What about Charlotte?

Longer-term, I do not think it is out of the question that we see forwards from Charlotte enter the mix, but I think Peters has enough shifting parts right now that it is not a great time to add even more wild cards and inexperienced players to the mix.


What do I think Bill Peters will do?

It is purely a hunch, by my best guess is that Peters will be less aggressive. My guess is that he will be slower to move Lindholm from the center position only 3 games into a trial that is going okay. That would suggest something more like Di Giuseppe (on either wing) with Staal with a number of options for the third.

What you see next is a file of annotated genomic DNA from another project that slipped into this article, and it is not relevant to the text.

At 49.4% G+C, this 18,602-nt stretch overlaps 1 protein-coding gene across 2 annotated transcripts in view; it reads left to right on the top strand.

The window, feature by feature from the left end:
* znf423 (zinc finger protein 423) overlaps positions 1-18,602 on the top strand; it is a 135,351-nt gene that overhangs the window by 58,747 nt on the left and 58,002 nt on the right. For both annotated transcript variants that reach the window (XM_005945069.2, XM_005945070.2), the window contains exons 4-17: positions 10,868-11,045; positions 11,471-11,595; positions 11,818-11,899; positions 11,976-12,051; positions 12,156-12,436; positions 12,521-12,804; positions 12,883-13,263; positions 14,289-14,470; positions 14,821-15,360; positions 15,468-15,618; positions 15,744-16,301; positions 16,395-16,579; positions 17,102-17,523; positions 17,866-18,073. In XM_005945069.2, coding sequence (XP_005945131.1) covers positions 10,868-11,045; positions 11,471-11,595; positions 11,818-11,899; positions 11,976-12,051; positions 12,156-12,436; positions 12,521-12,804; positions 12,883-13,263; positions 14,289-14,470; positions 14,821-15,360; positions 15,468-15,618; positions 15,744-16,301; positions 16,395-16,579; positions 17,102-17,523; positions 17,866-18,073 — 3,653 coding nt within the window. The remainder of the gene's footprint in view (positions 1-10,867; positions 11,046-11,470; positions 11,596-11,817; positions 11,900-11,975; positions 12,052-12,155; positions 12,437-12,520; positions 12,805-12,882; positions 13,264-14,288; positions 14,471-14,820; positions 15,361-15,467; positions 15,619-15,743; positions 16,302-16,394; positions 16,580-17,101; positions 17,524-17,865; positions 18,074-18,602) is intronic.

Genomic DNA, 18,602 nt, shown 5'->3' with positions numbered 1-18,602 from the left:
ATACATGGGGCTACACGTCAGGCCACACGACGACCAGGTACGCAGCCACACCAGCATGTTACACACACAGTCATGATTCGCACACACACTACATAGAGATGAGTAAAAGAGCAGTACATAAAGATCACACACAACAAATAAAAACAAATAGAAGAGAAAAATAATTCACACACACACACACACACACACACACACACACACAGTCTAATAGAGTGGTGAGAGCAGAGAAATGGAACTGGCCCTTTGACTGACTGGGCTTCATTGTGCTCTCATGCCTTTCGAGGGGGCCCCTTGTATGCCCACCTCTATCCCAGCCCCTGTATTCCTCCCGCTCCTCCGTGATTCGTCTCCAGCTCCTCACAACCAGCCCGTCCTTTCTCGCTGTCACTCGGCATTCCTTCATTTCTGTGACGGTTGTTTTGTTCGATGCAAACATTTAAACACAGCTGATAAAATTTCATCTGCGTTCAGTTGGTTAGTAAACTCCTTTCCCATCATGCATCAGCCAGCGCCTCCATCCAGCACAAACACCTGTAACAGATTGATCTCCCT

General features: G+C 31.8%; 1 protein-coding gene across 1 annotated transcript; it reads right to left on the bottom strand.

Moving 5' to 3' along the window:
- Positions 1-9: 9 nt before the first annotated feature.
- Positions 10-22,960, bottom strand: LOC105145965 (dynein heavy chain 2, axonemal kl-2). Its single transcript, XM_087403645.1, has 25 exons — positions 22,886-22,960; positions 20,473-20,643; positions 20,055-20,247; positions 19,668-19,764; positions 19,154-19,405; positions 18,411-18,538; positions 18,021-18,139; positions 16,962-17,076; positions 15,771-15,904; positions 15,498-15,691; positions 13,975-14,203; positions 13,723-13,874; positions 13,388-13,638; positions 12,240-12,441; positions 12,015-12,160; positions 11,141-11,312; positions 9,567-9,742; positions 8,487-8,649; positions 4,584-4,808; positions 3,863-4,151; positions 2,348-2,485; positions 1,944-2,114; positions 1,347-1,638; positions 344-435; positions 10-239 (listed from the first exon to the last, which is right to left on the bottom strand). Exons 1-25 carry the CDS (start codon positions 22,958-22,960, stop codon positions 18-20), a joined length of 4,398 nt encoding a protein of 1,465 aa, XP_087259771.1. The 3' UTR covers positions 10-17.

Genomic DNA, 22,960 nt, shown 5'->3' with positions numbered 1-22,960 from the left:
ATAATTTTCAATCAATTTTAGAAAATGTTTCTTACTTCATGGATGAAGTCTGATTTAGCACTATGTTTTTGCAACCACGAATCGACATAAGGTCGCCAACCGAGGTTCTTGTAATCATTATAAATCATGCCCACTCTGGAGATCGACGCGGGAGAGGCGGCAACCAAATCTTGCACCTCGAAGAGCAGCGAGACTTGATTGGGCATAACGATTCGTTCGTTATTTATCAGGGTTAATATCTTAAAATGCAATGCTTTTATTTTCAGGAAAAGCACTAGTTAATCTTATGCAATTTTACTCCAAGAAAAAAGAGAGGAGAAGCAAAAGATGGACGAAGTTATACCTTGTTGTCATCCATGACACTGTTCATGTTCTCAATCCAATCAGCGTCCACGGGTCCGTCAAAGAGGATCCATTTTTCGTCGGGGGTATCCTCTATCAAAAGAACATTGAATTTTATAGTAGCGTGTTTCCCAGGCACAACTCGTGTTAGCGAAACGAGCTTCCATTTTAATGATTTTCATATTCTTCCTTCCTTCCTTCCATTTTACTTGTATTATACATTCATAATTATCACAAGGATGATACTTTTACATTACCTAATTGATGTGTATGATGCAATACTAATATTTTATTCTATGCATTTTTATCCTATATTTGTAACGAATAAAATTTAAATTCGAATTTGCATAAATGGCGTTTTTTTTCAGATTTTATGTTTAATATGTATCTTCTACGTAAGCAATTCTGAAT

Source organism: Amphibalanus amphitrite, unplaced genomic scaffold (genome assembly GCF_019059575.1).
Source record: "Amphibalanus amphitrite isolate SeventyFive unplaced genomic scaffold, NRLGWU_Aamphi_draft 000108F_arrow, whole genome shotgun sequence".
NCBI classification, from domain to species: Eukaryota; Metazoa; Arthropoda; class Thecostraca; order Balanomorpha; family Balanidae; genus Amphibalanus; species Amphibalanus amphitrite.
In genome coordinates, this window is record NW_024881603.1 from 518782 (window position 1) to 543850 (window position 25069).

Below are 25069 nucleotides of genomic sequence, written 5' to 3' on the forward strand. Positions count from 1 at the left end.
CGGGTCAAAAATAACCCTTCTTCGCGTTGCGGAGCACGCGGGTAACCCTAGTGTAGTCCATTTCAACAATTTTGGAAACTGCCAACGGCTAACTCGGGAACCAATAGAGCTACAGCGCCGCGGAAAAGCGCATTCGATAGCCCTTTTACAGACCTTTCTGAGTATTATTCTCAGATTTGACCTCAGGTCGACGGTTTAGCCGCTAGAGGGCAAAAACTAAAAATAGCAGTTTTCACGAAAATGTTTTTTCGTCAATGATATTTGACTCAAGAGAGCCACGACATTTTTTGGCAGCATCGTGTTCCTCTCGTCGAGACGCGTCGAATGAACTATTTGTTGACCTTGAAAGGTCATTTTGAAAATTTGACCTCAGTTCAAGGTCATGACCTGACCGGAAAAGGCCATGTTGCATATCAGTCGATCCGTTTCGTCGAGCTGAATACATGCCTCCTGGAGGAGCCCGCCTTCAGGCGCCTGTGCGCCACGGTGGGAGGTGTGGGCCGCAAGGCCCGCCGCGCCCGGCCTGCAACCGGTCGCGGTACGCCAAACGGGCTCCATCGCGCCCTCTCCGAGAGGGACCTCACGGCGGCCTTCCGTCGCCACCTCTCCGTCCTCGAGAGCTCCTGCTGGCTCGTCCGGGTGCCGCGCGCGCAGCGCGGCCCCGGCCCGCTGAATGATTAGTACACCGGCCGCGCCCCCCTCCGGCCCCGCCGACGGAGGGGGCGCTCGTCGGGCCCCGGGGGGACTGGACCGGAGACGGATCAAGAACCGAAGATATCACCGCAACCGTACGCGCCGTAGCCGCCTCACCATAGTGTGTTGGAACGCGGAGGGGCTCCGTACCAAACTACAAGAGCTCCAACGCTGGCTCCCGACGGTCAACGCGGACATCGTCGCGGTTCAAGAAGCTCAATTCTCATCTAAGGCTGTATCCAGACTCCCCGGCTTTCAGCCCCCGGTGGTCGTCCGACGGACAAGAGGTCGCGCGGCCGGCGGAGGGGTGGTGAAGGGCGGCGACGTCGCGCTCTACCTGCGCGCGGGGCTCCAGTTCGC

Though I like the idea, I also would be somewhat surprised to see Peters take McClement out of the lineup this soon. McClement has actually been okay thus far, and the fourth line has not been a huge problem.

My best guess is that Peters will do Di Giuseppe/Staal/????, will pull at least 1 player off the third line (possibly for Staal’s) and stick with McClement and some combination of the NHL-level leftovers instead of reaching to Charlotte to fill out the fourth line.


Line combinations are arguably the greatest coffee shop bantering topic available. I would love to hear everyone else’s ideas for how best to build a lineup past the 1 working line right now.


Go Canes!